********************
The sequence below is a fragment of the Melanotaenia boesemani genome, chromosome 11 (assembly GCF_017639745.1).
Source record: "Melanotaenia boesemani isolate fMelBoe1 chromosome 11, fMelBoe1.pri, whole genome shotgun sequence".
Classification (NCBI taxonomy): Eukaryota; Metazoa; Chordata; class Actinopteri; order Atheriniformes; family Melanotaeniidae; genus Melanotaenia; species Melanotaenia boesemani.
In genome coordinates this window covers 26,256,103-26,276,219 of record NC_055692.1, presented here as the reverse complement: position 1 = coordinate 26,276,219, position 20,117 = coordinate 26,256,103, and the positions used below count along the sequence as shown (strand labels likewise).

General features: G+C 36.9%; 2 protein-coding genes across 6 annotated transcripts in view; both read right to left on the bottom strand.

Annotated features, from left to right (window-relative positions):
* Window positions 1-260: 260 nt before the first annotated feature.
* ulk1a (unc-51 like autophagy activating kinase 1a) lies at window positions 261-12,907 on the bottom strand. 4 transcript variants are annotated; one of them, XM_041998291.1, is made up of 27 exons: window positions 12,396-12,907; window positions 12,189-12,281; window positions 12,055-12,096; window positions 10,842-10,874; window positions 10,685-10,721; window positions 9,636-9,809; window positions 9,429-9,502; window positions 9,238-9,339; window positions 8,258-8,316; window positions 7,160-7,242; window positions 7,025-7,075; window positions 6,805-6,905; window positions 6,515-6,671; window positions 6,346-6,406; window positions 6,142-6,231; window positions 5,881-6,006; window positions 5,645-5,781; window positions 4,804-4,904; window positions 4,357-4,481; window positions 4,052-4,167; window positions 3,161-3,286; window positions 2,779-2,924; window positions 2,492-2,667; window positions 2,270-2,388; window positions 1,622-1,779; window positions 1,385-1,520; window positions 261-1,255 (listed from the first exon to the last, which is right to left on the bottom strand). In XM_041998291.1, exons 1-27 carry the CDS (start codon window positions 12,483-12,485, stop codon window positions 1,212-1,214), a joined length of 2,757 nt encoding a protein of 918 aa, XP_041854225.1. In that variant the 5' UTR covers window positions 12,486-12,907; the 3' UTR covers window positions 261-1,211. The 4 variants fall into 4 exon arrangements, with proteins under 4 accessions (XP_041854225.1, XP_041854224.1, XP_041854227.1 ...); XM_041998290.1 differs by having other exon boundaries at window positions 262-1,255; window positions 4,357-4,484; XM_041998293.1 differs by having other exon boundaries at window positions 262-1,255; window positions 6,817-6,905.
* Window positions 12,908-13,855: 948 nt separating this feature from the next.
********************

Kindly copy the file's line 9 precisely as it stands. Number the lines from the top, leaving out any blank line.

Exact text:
* Window positions 12,908-13,855: 948 nt separating this feature from the next.